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Our Lady of Guadalupe: Empress of the Americas

Our Lady of Guadalupe Shrine and celebrations in Des Plaines, Ill. Photo courtesy of the Shrine of Our Lady of Guadalupe and CNA

Mexico City, Mexico (CNA/EWTN News)—It would be virtually impossible to travel to Mexico without seeing the colorful star-cloaked image of Our Lady of Guadalupe on street corners, in private homes, on restaurant walls, and certainly in church chapels.

Four hundred and eighty-seven years ago, the Virgin Mary appeared multiple times to St. Juan Diego, an Aztec convert to Catholicism, in his native Mexico. The Mestiza Mary, who became known as Our Lady of Guadalupe, spoke to Juan Diego gently as a mother and in his native language.

On December 12, in her last appearance to Juan Diego, she ordered him to gather the unseasonable roses from the top of a mountain and bring them to the archbishop as proof of her request to have a church built there. When Juan Diego let the roses fall out of his tilma (cloak), the miraculous image of Our Lady of Guadalupe appeared imprinted on it, and the archbishop was convinced.

Since then the tilma has been venerated by millions of people every year, and the image of Our Lady of Guadalupe has become ubiquitous with Mexican culture.

“Pretty much if you’re Mexican, you are Marian, devoted to Our Lady,” Deacon Jesus Valenzuela, F.S.S.P., a seminarian from Mexico at Our Lady of Guadalupe Seminary in Nebraska, told CNA.

But while she is originally from Mexico, her patronage and devotion have spread throughout the Americas and beyond.

Mother of Mexico and of ‘all the rest who love me’

Monsignor Eduardo Chavez, postulator of the cause of St. Juan Diego and a Guadalupe apparition expert, is not surprised that devotion to Our Lady of Guadalupe has grown strong in the United States and throughout the world.

In fact, the Virgin Mary told Juan Diego herself that she desired to be the mother of more than Mexico alone, he said.

In introducing herself to Juan Diego, Mary says: “I am your merciful mother, to you, and to all the inhabitants on this land and all the rest who love me.”

“In 1531 there were no borders in the Americas. But just in case we need clarification, the Virgin herself said to Juan Diego ‘and of all the other people of different ancestries who love me.’ Then from the Virgin of Guadalupe herself it is declared that she is not only for Mexicans but for the whole world,” Chavez told CNA.

The Virgin of Guadalupe transcends cultures and countries because she comes bearing Christ, Chavez added.

“[Our Lady] puts Jesus in the heart of every human being, beyond language, traditions, customs, politics, beyond divisions, beyond all. She put Jesus Christ our Lord in the human heart, making us brothers.”

Her devotion gained significant followings outside of Mexico starting in the 20th century, when she was granted numerous titles by the Vatican.

In 1910 St. Pius X named her Patroness of Latin America, and in 1945, at the urging of bishops from the United States and Canada, Venerable Pius XII bestowed on her the title Empress of the Americas.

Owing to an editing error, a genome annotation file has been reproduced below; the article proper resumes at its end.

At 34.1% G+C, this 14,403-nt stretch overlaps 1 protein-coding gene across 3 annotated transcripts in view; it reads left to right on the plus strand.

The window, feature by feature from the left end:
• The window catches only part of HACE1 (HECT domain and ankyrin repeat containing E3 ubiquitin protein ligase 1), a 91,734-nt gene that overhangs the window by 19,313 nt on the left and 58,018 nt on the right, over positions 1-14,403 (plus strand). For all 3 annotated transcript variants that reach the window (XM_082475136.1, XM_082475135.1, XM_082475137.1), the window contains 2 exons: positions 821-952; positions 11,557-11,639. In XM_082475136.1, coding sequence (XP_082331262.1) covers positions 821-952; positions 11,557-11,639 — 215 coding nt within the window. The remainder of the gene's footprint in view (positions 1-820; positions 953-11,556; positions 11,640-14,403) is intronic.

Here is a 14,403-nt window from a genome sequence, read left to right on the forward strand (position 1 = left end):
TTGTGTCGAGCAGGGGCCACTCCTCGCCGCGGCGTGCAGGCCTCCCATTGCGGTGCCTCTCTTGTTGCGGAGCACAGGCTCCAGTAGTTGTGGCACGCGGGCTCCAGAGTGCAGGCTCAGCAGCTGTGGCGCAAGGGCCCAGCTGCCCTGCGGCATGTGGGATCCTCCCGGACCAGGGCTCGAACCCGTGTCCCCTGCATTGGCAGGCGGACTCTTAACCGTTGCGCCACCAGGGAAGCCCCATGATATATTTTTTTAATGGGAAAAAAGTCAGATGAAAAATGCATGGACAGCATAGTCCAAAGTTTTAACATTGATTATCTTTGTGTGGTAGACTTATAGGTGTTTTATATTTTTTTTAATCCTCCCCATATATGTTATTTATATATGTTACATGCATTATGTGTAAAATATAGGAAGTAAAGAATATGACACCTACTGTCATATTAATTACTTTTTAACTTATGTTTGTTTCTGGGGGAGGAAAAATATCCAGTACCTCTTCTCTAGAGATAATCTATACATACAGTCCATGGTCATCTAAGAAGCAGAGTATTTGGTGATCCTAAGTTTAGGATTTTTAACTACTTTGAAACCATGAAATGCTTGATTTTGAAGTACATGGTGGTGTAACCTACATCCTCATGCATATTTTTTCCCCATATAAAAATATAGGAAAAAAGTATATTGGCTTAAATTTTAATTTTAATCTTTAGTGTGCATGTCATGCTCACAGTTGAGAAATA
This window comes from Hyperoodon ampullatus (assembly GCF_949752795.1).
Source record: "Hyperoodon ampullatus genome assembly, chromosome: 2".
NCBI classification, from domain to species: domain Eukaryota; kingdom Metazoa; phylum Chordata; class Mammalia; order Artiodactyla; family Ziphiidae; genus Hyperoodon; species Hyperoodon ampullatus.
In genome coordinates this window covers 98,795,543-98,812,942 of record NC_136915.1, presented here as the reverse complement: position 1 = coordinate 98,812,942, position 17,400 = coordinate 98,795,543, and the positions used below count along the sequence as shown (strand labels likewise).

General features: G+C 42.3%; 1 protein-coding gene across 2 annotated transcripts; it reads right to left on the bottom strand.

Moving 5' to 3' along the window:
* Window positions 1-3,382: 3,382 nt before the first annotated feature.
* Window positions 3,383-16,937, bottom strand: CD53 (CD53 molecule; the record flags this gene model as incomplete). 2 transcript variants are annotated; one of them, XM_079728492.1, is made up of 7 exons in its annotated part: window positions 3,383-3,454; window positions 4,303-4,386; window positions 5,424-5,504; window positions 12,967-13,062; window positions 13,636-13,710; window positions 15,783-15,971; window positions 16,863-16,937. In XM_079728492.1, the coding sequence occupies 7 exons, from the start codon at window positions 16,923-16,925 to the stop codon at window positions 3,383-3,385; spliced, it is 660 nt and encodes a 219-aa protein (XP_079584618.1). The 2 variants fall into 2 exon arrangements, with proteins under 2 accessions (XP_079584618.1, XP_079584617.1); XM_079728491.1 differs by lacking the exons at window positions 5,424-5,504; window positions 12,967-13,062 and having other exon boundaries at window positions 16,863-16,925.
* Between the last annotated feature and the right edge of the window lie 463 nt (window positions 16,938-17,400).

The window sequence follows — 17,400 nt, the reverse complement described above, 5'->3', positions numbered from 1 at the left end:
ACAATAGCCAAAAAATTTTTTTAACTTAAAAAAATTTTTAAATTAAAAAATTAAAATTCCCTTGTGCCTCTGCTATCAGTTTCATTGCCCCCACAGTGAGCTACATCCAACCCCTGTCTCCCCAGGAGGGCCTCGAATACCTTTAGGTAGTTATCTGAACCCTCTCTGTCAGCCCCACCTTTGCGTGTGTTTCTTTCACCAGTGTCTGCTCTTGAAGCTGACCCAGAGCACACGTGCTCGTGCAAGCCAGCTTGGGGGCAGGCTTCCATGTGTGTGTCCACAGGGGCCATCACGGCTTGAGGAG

“Empress is perhaps the most impressive title, as it is limited to a small number of the leading Marin advocations across the globe, none of whom lay spiritual claim over two continents as is the case with the Virgin of Guadalupe,” said Andrew Chesnut, the Bishop Walter F. Sullivan Chair in Catholic Studies at Virginia Commonwealth University and a specialist in Latin American Catholicism.

Later St. John Paul II formalized the invocation of Our Lady of Guadalupe as Patroness of the Americas and Star of the New Evangelization. In 1999 he declared that her feast day of Dec. 12 be celebrated in churches throughout the Americas, and in 2002 he canonized St. Juan Diego.

“She used to be called Empress of the Americas because by then the Americas were considered divided into the southern part with its Hispanic and Portuguese culture and the northern part with its English and French culture,” Chavez said. “But St. John Paul II named her in 1999 Patroness of all America, singularly, because for the love of God there are no divisions.”

How Guadalupe came to the United States

One of the strongest places of devotion to the Virgin of Guadalupe, outside of Mexico, is the United States, where many shrines, seminaries, and parishes bear her name.

Although Chesnut has seen images of the Virgin of Guadalupe in churches throughout Latin America, “there is no doubt that devotion to the Mestiza Mary is strongest in Mexico and the United States.”

“Over the past few decades devotion to the Virgin of Guadalupe in the United States has spread beyond parishioners of Mexican and Latino heritage to Americans of African, European, and Asian descent,” he said.

The simplistic version of the story of how the devotion spread north is Mexican migration, said Julia Young, an associate professor of history at Catholic University of America.

“Mexicans, whenever they came to the United States, brought their faith with them and their own religious identity and religious practices, and where they could, they found places of worship or they opened new places of worship. And often . . . they named them for the Virgin to whom they were most devoted: Our Lady of Guadalupe,” she said.